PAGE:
CAB fine arts seeks stable funds

By Tammy Sholer

The Campus Activities Board’s Fine Arts Committee needs to stabilize its funding before it can hire big-name acts and construct a fine arts facility.

“There is a need to improve cultural programming,” said Stan Madeja, dean for Visual and Performing Arts.

Currently, programming of fine arts for the campus is overseen by the Campus Activities Board, which is funded by student activity fees, said Arts Chairman Panda Kroll.

Two years ago the fine arts were under the Artist Series Board, composed of faculty members and students. Both the faculty members and the students voted on which programs to bring to the university. But, because there were more faculty than students, the SA froze the artist series budget.

According to SA bylaws, for SA-funded organizations, 50 percent plus one of the voting positions must be students. Programming ceased after the budget was frozen because there was no money to sponsor events.

In order to get the funds unfrozen, a compromise was reached that the committee would be made up of half students and half faculty, Kroll said. Since the transition from the Artist Series Board to the CAB, the fine arts committee has been composed of two-thirds students and the rest faculty members, she said.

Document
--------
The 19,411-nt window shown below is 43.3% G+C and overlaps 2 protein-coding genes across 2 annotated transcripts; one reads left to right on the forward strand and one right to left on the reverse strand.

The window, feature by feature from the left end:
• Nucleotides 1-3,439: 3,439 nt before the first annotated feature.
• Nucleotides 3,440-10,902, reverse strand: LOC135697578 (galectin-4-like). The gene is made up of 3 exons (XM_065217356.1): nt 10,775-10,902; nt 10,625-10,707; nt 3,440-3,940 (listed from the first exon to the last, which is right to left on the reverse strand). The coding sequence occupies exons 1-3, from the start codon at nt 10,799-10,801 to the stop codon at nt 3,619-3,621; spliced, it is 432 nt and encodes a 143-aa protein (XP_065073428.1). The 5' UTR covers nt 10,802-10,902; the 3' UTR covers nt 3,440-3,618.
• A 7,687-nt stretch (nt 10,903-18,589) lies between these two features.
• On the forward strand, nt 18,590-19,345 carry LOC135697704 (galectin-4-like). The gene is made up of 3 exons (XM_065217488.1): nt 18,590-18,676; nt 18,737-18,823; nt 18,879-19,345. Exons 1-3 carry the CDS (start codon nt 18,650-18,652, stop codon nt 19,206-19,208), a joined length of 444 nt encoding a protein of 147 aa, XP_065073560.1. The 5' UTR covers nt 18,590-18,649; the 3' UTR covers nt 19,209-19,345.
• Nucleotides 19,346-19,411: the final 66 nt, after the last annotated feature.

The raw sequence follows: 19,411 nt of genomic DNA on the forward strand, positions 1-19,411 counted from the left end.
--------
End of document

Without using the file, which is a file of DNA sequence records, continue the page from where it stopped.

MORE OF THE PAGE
Now that the committee has a budget of $68,000 for 1987-88 allotted from the CAB, they are looking for ways to increase their funds, Kroll said. Madeja said, “There is a great need for stability in funding.” The committee needs to have a larger base of financial support than just student fees, such as general revenue fees, grants or money accumulated from fund raisers, he said.

Also, an NIU president’s study committee was set up to “look at the total scope of cultural programming on campus,” Madeja said. One of the recommendations the president’s committee made was to find a way to give fine arts money that could be allotted in advance. Kroll said the committee needs to know if they will have money because big acts must be booked about two years in advance.

Besides trying to increase their funds, the committee wants to purchase a facility, Kroll said. The facility would be on or near campus and all fine arts programs could be performed there, she said.

owever, constucting a fine arts facility is not a high priority at this time because the university currently is planning on constructing a new engineering building, she said.

There still are two programs scheduled for this semester which students can attend including “A Chorus Line” on March 19 and the Chicago Repertory Dance Ensemble on April 9. Several programs performed in the fall semester were Wynton Marsalis, Joseph Holmes Dance Theater and the National Theatre for the Deaf.